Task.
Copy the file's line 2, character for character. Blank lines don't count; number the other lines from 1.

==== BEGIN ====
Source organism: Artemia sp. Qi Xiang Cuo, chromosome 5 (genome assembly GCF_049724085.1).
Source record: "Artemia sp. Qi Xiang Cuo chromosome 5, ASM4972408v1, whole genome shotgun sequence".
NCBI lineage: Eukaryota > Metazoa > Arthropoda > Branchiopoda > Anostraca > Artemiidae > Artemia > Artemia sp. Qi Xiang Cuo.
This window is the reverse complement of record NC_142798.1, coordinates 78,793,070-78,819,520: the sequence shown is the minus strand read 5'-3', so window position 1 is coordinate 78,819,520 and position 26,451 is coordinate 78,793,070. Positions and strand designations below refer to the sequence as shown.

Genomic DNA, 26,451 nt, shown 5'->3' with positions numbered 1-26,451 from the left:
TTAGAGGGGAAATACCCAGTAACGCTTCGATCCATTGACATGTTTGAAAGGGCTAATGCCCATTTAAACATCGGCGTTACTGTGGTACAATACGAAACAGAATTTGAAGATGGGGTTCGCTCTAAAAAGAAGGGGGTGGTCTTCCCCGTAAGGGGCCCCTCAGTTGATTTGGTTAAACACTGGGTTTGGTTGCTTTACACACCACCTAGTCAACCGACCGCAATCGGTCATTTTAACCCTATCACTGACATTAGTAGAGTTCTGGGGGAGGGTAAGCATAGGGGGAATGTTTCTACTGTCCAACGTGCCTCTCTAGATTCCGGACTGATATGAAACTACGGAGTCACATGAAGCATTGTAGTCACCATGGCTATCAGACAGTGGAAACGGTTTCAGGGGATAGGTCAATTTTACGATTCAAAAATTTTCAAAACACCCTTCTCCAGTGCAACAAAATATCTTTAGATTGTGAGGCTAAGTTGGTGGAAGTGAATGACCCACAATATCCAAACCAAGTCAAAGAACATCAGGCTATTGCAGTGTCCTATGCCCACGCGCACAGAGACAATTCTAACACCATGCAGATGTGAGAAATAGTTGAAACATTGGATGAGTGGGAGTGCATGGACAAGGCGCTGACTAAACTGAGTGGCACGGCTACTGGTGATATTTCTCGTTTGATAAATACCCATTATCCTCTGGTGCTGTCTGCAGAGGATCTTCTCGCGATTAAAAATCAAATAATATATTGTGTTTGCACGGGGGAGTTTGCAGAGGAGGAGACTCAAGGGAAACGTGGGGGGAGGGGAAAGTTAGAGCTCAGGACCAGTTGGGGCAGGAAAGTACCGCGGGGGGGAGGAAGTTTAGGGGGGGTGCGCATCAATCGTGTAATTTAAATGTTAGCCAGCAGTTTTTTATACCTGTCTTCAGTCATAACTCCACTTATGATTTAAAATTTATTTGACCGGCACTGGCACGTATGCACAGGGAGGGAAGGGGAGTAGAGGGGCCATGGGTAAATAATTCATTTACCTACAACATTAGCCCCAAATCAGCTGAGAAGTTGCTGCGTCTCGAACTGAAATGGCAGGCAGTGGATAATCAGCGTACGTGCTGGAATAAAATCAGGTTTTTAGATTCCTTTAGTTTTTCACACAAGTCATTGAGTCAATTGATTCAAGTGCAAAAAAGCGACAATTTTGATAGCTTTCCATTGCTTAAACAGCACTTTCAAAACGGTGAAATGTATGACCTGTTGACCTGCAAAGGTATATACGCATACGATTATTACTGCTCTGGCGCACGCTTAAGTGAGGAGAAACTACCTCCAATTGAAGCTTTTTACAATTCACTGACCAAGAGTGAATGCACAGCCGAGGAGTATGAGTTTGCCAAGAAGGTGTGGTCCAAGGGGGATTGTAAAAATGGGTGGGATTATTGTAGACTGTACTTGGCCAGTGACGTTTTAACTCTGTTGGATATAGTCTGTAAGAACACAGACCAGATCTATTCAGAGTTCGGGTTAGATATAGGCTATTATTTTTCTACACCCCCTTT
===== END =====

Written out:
Source record: "Artemia sp. Qi Xiang Cuo chromosome 5, ASM4972408v1, whole genome shotgun sequence".